THIS REVIEW OF ‘SPIDER-MAN: LIFE STORY’ #3 CONTAINS MINOR SPOILERS.

Spider-Man: Life Story #3: The DoomRocket Review
Cover to ‘Spider-Man: Life Story’ #3. Art: Chip Zdarsky/Marvel

by Clyde Hall. Company policy trumps Mother Nature, Father Time, and the Mortality Family in total. Lucrative properties in the form of characters usually aren’t allowed to age, mature, grow old, and die. That’s left to fandom, as we thrill to exploits of our favorite superheroes while indulging in childhood’s comic reading and fudge pops. Then as young adults, reading TPBs secretly as we work a lunch counter, our hero still vital and idealized as a decade previous.  Eventually, we enjoy retirement with said hero still adventuring on television or in the cinema, played by actors half our age. It’s understandable. A character sells well, he or she needs to stick around timelessly to maximize profits.

It’s also a shame, because we never see our heroes face the ravages of time which we undergo. In rare instances when we non-canonically get an aged version of a fictional icon, it’s likely in glimpses. No context except flashback showing progression, how they arrived at who they are. No reference of world events which help mold them into their mature selves.

Chip Zdarsky’s Spider-Man: Life Story takes the road less traveled to view Peter Parker’s career as the Friendly Neighborhood Wall-Crawler in actual time, decade by decade. The stories related this way, the supporting characters, are all familiar. But also changed, outcomes and repercussions in step as time marches on. Heroes slow down. Eternal friendships and alliances change with generational perspectives. Despite the fantastic nature of a fictional world with powered people, there’s relatable realism here. Also, surprises.

Issue #3 checks in on Spider-Man in the 1980s, more than twenty years since his arachnid powers manifested. It’s a storyline of Spider-incognito. Pete’s married to Mary Jane. But the circumstances leading to that union are drastically different than our continuity. Secret Wars and Battleworld happen. But the results sit differently for an older Peter than in the familiar tale we know. Alien symbiotes come into play. With a different reception than eternally young Parker had on discovering his black suit wanted to ‘join’ with him.  

Real world politics take a greater role in the narrative, too. The disappearance of so many superheroes during Secret Wars results in severe global ramifications. Heroes, villains, and secondary characters under pressure of mortality react differently than the continuity norm.

Zdarsky’s tale is seen through the eyes of a worn down Spider-Man, one well into his 40s. He excels at keeping events grounded in what we know happened in regular continuity, but evolvies them. There’s no divergent break in the vein of What If?, rather it’s a parallel track subtly adjusted for the passing of seasons.

That’s the trick. Other writers might use the differing story points to merely gainer off into their new destinations with no touchstone of established continuity. Zdarsky keeps coming back to what we know, then showing us how the amended narrative renders it incompatible.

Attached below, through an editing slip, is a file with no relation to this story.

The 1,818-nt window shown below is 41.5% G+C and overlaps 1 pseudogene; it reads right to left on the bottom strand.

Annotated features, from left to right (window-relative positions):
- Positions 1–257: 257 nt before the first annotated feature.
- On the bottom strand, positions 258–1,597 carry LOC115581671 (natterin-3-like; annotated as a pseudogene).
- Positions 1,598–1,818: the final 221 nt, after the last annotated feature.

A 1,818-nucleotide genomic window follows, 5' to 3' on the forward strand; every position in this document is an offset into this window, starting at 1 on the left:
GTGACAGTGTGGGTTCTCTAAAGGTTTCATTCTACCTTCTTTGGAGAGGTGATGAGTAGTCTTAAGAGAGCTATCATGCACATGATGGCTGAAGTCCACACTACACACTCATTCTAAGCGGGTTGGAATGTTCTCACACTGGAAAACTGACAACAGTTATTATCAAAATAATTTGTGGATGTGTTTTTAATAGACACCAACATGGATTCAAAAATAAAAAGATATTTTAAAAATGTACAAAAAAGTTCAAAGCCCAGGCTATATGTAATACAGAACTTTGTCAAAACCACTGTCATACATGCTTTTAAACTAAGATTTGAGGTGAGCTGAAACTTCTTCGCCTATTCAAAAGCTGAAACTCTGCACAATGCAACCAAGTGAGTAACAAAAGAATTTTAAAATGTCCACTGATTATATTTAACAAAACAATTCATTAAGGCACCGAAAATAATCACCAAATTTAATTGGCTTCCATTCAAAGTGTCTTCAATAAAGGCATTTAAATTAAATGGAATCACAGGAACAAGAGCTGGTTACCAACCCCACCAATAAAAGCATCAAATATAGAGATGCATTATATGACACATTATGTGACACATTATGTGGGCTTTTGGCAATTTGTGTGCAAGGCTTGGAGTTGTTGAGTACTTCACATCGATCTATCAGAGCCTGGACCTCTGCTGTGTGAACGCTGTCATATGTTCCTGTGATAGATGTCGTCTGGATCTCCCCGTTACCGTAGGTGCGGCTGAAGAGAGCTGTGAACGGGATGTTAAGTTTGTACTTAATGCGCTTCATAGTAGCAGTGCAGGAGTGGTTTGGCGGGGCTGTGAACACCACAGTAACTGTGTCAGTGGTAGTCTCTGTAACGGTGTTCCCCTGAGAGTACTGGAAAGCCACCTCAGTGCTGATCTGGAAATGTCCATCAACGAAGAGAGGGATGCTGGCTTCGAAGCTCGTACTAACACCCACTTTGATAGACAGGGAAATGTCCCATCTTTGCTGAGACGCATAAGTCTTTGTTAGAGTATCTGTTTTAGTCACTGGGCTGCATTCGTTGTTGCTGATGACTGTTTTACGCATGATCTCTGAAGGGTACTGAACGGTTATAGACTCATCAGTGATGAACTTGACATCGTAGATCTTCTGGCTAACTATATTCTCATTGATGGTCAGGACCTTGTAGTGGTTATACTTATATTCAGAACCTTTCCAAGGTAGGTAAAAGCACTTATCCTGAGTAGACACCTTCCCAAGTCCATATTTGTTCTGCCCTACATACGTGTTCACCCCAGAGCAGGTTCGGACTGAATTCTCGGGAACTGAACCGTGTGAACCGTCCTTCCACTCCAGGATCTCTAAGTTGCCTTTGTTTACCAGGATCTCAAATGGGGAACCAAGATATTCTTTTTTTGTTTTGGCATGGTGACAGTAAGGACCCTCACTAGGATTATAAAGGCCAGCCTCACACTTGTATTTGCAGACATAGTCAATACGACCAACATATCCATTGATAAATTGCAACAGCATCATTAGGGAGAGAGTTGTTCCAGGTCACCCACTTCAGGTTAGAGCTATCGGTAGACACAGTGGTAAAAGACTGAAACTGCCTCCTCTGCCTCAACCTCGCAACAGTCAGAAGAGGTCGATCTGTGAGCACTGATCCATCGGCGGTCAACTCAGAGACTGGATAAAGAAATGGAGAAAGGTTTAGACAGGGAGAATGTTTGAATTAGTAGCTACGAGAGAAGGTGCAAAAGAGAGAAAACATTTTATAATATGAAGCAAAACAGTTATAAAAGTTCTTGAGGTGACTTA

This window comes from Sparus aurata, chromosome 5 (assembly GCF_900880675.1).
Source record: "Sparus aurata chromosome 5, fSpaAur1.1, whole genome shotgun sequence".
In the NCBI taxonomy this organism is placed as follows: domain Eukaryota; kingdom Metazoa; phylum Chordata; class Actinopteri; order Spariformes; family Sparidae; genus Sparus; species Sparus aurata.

Mark Bagley’s art in this issue adds a grimness to Peter Parker. The Beyonder’s timing in abducting supers from Earth couldn’t be worse for him; Bagley sums up the regret and fatigue of our aging hero with every panel. His posture, his sullen expressions, leave no doubt: The flippant youth has been replaced by a mature man feeling the weight of worlds.

Bagley also does an interesting turn on the classic Spider-Man costume. It has what appear to be reinforced sections, perhaps even armor. Nothing like living through close calls and injuries to promote gear more protective than spandex. The redesign strikes a slightly sour note when Parker comments to other heroes that some “still have to sew their own” adventure wear. The uniform he’s sporting when making the comment is no longer something whipped up in his apartment. It’s akin to a Stark Industries light armor amalgam.

On letters, Travis Lanham keeps the dialogue doses easy to follow. He also adds more color to the effect sounds, an anchor to the more vibrant days of Spidey heroics. Such jubilance has fled, and Frank D’Armata brings a boatload of neutral tones to reinforce the point. Even the red and blue costume of youth seems dulled by the passage of years. D’Armata captures in coloration the toll a life of fighting crime demands; the weariness of body, mind, and soul Parker’s paid. The dreaded realization that, despite all Spider-Man has taken of his youth and vitality, there’s no end in sight.

It’s not a feel-good story. But if you’ve ever given the best parts of yourself to a career only to see it demand still more, you can relate. Like Peter, we soldier on. It doesn’t get easier, but we’re too committed to stop. Too stubborn to quit. Some say that’s heroic. But we share Peter’s feelings that the price eventually becomes too dear.

Marvel / $4.99

Written by Chip Zdarsky.

Pencils by Mark Bagley.

Inks by John Dell.

Colors by Frank D’Armata.

Letters by VC’s Travis Lanham.

8 out of 10

Check out this 4-page preview of ‘Spider-Man: Life Story’ #3, courtesy of Marvel!

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